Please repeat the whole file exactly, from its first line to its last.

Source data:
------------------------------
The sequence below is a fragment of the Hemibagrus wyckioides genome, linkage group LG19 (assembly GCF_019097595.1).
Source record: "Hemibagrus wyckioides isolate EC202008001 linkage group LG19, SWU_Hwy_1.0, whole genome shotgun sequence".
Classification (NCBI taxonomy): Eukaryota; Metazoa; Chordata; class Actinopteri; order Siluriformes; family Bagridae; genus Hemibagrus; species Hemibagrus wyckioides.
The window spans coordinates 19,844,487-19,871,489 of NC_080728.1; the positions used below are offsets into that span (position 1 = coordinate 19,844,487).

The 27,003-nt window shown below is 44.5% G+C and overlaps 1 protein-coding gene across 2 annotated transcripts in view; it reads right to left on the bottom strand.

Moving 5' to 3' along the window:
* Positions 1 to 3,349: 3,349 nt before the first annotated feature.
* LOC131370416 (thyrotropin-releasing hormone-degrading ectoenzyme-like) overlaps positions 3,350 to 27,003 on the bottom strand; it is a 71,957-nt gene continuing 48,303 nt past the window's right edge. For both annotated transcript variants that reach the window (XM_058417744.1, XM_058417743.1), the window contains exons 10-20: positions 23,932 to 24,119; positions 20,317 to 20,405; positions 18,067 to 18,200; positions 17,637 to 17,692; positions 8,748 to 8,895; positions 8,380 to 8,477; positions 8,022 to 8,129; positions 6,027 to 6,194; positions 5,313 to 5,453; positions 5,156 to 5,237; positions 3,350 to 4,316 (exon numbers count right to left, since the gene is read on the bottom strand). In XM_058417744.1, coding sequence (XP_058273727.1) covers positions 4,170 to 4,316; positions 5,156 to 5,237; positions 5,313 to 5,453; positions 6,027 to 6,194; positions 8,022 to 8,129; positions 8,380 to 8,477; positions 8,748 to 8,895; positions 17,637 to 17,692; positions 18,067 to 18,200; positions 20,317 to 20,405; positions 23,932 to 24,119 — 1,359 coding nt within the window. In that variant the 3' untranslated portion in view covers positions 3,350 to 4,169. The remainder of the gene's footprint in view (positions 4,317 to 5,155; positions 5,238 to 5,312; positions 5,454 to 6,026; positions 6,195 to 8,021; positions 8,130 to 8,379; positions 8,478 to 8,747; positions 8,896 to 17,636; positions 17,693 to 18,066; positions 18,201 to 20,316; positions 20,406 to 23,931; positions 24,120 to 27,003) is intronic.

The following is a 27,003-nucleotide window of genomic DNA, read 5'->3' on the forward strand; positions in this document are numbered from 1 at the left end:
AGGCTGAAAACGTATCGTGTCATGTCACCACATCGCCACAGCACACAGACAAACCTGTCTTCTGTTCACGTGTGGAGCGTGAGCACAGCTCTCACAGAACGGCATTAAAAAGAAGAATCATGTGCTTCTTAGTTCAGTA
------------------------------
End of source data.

The sequence below is a fragment of the Hemibagrus wyckioides genome, linkage group LG19 (assembly GCF_019097595.1).
Source record: "Hemibagrus wyckioides isolate EC202008001 linkage group LG19, SWU_Hwy_1.0, whole genome shotgun sequence".
Classification (NCBI taxonomy): Eukaryota; Metazoa; Chordata; class Actinopteri; order Siluriformes; family Bagridae; genus Hemibagrus; species Hemibagrus wyckioides.
The window spans coordinates 19,844,487-19,871,489 of NC_080728.1; the positions used below are offsets into that span (position 1 = coordinate 19,844,487).

The 27,003-nt window shown below is 44.5% G+C and overlaps 1 protein-coding gene across 2 annotated transcripts in view; it reads right to left on the bottom strand.

Moving 5' to 3' along the window:
* Positions 1 to 3,349: 3,349 nt before the first annotated feature.
* LOC131370416 (thyrotropin-releasing hormone-degrading ectoenzyme-like) overlaps positions 3,350 to 27,003 on the bottom strand; it is a 71,957-nt gene continuing 48,303 nt past the window's right edge. For both annotated transcript variants that reach the window (XM_058417744.1, XM_058417743.1), the window contains exons 10-20: positions 23,932 to 24,119; positions 20,317 to 20,405; positions 18,067 to 18,200; positions 17,637 to 17,692; positions 8,748 to 8,895; positions 8,380 to 8,477; positions 8,022 to 8,129; positions 6,027 to 6,194; positions 5,313 to 5,453; positions 5,156 to 5,237; positions 3,350 to 4,316 (exon numbers count right to left, since the gene is read on the bottom strand). In XM_058417744.1, coding sequence (XP_058273727.1) covers positions 4,170 to 4,316; positions 5,156 to 5,237; positions 5,313 to 5,453; positions 6,027 to 6,194; positions 8,022 to 8,129; positions 8,380 to 8,477; positions 8,748 to 8,895; positions 17,637 to 17,692; positions 18,067 to 18,200; positions 20,317 to 20,405; positions 23,932 to 24,119 — 1,359 coding nt within the window. In that variant the 3' untranslated portion in view covers positions 3,350 to 4,169. The remainder of the gene's footprint in view (positions 4,317 to 5,155; positions 5,238 to 5,312; positions 5,454 to 6,026; positions 6,195 to 8,021; positions 8,130 to 8,379; positions 8,478 to 8,747; positions 8,896 to 17,636; positions 17,693 to 18,066; positions 18,201 to 20,316; positions 20,406 to 23,931; positions 24,120 to 27,003) is intronic.

The following is a 27,003-nucleotide window of genomic DNA, read 5'->3' on the forward strand; positions in this document are numbered from 1 at the left end:
AGGCTGAAAACGTATCGTGTCATGTCACCACATCGCCACAGCACACAGACAAACCTGTCTTCTGTTCACGTGTGGAGCGTGAGCACAGCTCTCACAGAACGGCATTAAAAAGAAGAATCATGTGCTTCTTAGTTCAGTA